Section 2 was the online space where students posted information meant for the public over the course of the week, maps they had created showing portaloos, phone recharge points, etc (based on New Zealand response to the earthquake example), and where students responded to queries from the public (generated by the topic co-ordinator (Figure 2)).
Figure 1: Screen shots showing parts of Section 1 (the learning interface).
Figure 2: Screen shots showing parts of Section 2 (the social media site).
Student learning assessment
Two measures were used to assess student learning. The first was to ask a series of questions to determine student knowledge and their capacity to deliver information to the public in an emergency situation. All answers to these questions were anonymous. The second was assessing the product (the social media site developed by student groups). Students were given a grade (as a group) for the quality of the social media site, including the information posted and the level of interaction by the group. The question asked of students before they started the exercise was:
List things that you think might be responsibilities of an Environmental Health Officer (EHO) in an emergency situation (bushfire, flood, etc).
Each student response was given a grade out of ten. This was for project assessment purposes and the grades were not used for student grading nor were students made aware of their grade. The grade was determined by the level of detail provided in student answers, specifically looking for environmental health considerations including drinking water, toilet facilities, food safety, emerging problems such as pest control and safe asbestos removal, etc. Sample question:
How confident would you be to give advice to the general public about environmental health issues in an emergency situation? (very confident, confident, unsure, not confident, terrified)
The questions asked of students after they completed the exercise were:
List things that you think might be responsibilities of an EHO in an emergency situation (bushfire, flood, etc).
How confident would you be to give advice to the general public about environmental health issues in an emergency situation? (Ratings were very confident, confident, unsure, not confident, terrified)
How many hours (approximately) did you spend on this exercise?
What things did you like about the exercise?
What things could be improved?
The topic co-ordinators also posted (emulating public participation) throughout the exercise. This was to make the students consider the sorts of things they might be required to take responsibility for in an emergency situation. Examples of the posts include:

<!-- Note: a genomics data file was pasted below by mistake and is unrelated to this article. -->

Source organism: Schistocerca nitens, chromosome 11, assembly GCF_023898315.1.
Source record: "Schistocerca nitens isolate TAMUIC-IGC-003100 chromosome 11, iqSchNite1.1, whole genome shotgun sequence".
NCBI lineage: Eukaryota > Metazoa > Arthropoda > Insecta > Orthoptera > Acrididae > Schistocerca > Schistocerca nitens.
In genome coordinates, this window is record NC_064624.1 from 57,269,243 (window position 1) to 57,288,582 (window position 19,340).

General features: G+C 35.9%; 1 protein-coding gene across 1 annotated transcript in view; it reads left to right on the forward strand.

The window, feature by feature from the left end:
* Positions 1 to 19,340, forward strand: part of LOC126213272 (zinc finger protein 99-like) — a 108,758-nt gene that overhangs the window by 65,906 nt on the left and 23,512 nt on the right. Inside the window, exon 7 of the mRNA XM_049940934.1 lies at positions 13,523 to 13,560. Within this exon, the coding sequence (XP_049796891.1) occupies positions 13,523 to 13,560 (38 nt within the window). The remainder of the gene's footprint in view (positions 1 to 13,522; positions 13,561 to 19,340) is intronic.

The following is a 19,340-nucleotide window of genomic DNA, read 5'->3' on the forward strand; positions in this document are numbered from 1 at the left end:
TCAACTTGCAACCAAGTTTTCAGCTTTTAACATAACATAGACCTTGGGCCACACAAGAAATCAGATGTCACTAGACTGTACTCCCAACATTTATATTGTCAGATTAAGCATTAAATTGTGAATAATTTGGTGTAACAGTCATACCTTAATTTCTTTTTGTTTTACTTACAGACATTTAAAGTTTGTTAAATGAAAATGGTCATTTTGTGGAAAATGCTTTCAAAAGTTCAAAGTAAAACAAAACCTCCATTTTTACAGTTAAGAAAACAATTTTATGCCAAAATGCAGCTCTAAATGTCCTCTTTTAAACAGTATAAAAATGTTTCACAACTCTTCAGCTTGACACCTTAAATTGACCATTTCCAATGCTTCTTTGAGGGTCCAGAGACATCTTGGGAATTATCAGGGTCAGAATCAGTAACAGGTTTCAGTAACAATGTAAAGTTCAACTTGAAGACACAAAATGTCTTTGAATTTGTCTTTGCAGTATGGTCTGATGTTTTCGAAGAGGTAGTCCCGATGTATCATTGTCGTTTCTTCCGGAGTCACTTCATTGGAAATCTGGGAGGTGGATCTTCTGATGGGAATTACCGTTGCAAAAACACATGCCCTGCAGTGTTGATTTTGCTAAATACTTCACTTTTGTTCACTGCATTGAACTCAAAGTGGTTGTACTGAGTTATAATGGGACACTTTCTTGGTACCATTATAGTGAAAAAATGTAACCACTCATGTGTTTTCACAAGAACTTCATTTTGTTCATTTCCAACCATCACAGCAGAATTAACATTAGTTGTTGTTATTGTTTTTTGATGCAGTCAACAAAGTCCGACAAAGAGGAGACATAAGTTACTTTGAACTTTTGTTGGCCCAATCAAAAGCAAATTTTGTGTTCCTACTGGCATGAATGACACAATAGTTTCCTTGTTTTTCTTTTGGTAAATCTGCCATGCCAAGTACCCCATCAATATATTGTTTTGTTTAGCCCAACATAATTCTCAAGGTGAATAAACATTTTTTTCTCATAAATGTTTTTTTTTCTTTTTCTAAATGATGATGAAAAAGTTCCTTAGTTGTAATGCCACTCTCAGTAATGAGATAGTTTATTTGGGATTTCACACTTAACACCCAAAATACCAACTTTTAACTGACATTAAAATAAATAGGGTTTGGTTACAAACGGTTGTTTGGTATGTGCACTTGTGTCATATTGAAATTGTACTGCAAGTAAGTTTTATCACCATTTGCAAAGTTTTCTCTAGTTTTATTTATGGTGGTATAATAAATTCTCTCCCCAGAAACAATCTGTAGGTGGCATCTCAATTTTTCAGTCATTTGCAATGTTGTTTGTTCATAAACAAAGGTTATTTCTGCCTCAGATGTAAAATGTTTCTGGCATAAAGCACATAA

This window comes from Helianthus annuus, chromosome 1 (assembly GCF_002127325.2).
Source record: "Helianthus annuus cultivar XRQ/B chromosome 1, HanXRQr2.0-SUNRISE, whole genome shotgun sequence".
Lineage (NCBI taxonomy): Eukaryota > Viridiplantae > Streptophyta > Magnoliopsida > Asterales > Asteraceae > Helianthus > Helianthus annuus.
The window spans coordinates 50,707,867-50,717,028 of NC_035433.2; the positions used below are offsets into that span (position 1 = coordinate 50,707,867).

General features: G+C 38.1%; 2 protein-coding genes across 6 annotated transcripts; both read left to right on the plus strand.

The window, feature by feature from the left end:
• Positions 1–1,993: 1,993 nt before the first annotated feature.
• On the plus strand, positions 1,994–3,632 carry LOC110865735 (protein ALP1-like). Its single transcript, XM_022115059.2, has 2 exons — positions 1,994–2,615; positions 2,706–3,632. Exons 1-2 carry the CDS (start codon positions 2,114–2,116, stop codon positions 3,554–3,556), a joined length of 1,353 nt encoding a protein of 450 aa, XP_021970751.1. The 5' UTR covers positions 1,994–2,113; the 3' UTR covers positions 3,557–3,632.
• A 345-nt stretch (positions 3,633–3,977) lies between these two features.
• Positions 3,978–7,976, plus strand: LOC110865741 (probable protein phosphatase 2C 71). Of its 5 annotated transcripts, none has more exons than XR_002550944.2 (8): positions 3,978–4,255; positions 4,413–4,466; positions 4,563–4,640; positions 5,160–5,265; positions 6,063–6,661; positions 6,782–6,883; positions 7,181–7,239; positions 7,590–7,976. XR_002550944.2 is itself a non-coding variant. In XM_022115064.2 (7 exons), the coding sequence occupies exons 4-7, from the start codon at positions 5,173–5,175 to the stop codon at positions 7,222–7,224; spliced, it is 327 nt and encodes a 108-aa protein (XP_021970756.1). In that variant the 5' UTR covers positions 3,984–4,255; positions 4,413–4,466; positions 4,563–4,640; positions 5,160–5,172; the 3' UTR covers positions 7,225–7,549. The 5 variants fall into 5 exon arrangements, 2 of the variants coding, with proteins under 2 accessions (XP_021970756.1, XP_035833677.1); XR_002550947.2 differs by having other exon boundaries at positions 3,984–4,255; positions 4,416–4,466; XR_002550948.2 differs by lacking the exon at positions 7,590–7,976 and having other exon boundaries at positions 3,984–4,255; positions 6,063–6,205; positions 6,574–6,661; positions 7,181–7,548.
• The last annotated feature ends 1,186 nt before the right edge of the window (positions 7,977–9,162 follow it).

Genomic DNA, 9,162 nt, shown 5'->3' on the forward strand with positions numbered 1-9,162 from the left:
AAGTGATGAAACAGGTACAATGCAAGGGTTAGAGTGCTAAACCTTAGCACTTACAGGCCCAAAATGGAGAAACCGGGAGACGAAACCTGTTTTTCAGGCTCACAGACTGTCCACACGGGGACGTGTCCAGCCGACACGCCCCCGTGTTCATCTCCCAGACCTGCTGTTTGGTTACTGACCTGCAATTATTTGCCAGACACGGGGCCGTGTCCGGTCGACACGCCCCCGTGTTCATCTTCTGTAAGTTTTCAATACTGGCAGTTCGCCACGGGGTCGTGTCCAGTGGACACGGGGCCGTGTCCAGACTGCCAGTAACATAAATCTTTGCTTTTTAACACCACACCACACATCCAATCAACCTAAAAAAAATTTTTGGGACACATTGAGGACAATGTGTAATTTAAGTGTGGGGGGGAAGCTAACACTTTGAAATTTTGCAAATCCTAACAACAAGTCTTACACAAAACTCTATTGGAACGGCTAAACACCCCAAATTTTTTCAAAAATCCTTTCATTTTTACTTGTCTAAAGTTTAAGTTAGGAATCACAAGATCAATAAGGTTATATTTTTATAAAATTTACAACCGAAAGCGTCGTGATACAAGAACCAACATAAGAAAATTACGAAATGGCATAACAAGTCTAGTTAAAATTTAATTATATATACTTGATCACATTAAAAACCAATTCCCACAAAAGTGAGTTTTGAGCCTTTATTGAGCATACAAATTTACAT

We are a group called the Golden Nirvanas, and we have arrived in Camden Vale to help out. There are 15 of us travelling as a group in three vans. What can we do to help?
Do I have to throw away my fridge?
I have a swimming pool in my backyard. Once I’ve chlorinated it is it ok to swim in?
I represent the local Beautify Camden Vale group. Can we use sediment deposited by flood waters in the town garden beds for replanting? How should we handle this material?
I am part of a volunteer clean up group. We have had to stop work this morning as upon clearing a large pile of branches we have discovered a body. We are concerned that close contact with materials surrounding the body may have exposed us to disease causing organisms, particularly as not all flood water has abated and water and mud splashes have occurred intermittently. What steps should we take? Is there an infection risk? What should we do?
I just saw about eight rats run out of my neighbour’s yard into a vine along my fence. What should I do?
The open source social networking engine Elgg was chosen for EmSpace because the functionality best met the project needs, and because there is a strong online community that supports its development. A number of features were turned off to create silos between the dummy local government accounts so that student groups could not see each other’s work. Two extra Elgg plugins were used along with the base installation; a Facebook theme and a plugin that allowed users to login via a Learning Management System. In addition, an extra plugin was created to suit the project’s specific needs. This was the use of dummy ‘citizen’ accounts as friends to each local government account, the ability for lecturers to post as these citizens, and the ability to group students into local governments.
Full technical details related to this exercise are available at: https://empbl.flinders.edu.au/tech-specs.html.